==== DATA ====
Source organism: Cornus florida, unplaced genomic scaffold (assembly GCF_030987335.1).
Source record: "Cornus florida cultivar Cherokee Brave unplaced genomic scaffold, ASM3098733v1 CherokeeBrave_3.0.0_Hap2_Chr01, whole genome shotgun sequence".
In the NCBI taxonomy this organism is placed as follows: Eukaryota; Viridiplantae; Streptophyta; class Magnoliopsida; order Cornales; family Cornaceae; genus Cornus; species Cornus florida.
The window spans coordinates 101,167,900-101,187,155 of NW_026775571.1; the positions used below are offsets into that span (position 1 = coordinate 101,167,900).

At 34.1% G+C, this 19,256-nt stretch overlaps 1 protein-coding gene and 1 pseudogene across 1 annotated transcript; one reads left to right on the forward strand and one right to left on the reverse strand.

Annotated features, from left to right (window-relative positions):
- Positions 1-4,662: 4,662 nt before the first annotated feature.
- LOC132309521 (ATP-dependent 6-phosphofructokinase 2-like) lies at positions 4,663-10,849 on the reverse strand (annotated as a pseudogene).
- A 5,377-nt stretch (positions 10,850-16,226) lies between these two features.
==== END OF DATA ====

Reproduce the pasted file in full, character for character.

Source organism: Cornus florida, unplaced genomic scaffold (assembly GCF_030987335.1).
Source record: "Cornus florida cultivar Cherokee Brave unplaced genomic scaffold, ASM3098733v1 CherokeeBrave_3.0.0_Hap2_Chr01, whole genome shotgun sequence".
In the NCBI taxonomy this organism is placed as follows: Eukaryota; Viridiplantae; Streptophyta; class Magnoliopsida; order Cornales; family Cornaceae; genus Cornus; species Cornus florida.
The window spans coordinates 101,167,900-101,187,155 of NW_026775571.1; the positions used below are offsets into that span (position 1 = coordinate 101,167,900).

At 34.1% G+C, this 19,256-nt stretch overlaps 1 protein-coding gene and 1 pseudogene across 1 annotated transcript; one reads left to right on the forward strand and one right to left on the reverse strand.

Annotated features, from left to right (window-relative positions):
- Positions 1-4,662: 4,662 nt before the first annotated feature.
- LOC132309521 (ATP-dependent 6-phosphofructokinase 2-like) lies at positions 4,663-10,849 on the reverse strand (annotated as a pseudogene).
- A 5,377-nt stretch (positions 10,850-16,226) lies between these two features.